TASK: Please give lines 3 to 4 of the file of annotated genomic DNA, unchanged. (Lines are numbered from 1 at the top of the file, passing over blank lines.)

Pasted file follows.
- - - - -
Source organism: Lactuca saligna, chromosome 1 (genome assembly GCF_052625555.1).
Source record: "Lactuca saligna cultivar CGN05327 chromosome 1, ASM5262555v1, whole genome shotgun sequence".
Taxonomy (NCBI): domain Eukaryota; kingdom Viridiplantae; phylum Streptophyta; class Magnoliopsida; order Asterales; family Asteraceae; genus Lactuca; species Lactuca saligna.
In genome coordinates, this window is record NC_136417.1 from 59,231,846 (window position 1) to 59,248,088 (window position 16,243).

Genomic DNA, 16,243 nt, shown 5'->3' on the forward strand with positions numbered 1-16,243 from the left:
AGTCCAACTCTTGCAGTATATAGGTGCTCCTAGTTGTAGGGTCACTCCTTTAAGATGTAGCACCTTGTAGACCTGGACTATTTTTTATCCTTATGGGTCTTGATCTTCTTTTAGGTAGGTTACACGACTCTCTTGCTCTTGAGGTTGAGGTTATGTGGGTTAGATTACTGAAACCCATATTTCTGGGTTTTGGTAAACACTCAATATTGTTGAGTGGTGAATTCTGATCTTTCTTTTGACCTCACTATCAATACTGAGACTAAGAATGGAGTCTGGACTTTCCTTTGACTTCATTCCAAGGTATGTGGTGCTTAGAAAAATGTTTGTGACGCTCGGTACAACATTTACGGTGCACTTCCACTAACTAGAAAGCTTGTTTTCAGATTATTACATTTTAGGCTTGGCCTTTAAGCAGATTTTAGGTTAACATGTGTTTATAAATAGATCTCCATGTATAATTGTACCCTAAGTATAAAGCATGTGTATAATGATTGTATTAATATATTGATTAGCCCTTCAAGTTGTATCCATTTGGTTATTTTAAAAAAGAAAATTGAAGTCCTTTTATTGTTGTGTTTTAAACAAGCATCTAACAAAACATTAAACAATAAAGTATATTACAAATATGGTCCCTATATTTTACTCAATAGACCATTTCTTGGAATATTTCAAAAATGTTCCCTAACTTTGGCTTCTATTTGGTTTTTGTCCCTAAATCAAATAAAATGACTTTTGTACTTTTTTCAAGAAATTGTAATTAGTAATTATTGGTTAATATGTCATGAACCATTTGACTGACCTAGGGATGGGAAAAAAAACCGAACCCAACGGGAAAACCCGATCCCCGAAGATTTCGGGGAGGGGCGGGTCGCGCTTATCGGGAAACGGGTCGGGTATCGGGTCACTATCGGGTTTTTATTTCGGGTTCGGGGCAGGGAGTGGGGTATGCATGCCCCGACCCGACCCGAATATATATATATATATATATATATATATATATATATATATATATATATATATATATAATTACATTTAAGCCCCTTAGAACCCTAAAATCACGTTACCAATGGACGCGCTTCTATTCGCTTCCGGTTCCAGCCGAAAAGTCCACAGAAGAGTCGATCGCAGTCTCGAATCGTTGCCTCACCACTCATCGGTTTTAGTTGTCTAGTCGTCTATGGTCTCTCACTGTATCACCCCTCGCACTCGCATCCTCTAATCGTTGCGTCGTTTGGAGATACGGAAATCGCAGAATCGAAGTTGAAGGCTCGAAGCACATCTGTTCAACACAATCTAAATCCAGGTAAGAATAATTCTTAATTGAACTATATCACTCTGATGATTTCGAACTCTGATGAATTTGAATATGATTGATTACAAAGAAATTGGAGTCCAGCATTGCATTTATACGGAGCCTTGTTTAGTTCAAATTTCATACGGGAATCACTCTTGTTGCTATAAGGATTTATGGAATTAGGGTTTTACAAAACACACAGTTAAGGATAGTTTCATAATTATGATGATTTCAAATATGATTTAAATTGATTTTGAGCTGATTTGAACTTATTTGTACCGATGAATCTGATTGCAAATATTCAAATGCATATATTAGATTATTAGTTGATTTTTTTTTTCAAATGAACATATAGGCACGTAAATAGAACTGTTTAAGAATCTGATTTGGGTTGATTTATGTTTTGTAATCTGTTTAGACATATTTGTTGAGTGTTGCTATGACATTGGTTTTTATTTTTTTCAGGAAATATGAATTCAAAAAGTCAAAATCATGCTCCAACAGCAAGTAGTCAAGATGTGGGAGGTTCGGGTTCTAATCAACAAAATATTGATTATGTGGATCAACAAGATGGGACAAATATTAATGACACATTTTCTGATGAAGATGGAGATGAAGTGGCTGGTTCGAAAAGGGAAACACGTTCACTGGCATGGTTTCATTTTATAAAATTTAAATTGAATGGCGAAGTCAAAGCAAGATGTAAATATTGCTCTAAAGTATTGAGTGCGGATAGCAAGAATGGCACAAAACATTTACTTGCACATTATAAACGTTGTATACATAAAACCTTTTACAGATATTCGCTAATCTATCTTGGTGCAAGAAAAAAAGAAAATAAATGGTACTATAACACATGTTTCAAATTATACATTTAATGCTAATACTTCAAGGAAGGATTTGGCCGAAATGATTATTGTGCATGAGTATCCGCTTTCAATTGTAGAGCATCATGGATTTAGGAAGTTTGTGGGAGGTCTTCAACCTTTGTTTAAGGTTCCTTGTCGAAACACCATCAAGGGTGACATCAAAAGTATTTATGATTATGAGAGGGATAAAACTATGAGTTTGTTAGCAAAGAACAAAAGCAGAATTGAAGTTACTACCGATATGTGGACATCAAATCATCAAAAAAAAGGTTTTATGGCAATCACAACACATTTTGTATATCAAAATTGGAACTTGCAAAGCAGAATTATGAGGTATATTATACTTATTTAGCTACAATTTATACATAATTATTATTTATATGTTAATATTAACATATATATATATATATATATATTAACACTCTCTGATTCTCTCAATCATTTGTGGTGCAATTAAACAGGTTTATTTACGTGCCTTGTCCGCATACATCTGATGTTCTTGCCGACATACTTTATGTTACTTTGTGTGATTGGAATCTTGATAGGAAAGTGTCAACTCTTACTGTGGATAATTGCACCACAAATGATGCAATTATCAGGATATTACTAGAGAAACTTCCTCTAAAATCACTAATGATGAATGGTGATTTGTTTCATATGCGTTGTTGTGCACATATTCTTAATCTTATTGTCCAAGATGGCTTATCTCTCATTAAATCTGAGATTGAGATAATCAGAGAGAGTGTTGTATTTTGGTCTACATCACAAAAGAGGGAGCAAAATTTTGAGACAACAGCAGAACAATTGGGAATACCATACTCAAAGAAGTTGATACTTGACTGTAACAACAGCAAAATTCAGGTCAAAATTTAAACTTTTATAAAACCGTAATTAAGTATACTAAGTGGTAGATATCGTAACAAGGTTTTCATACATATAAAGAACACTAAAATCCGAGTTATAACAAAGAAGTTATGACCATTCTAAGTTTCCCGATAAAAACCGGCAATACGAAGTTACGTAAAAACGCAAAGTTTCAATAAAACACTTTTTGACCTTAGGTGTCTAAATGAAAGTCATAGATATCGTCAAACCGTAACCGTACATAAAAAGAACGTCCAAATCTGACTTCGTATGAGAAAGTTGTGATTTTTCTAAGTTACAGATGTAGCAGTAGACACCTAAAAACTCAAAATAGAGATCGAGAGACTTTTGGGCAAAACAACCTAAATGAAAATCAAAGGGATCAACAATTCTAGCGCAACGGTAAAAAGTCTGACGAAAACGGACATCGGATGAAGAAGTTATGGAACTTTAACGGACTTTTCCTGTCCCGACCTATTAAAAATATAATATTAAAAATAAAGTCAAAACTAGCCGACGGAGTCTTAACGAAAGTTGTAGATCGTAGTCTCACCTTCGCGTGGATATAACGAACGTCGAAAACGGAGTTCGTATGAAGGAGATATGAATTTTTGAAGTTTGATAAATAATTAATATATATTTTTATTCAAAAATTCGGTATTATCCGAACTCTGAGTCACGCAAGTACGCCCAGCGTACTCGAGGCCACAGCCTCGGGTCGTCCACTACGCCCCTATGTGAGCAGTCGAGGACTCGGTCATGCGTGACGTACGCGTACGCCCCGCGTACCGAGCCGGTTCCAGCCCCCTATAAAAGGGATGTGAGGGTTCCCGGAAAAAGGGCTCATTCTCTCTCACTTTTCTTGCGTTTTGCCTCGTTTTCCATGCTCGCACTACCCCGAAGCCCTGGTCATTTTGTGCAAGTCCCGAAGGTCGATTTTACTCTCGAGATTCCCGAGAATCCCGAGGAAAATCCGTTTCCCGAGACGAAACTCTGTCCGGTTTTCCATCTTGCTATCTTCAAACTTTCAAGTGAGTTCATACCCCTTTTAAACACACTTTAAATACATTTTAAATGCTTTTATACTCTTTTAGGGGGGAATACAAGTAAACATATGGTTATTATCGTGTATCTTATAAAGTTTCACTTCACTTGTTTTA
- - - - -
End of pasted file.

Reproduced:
Taxonomy (NCBI): domain Eukaryota; kingdom Viridiplantae; phylum Streptophyta; class Magnoliopsida; order Asterales; family Asteraceae; genus Lactuca; species Lactuca saligna.
In genome coordinates, this window is record NC_136417.1 from 59,231,846 (window position 1) to 59,248,088 (window position 16,243).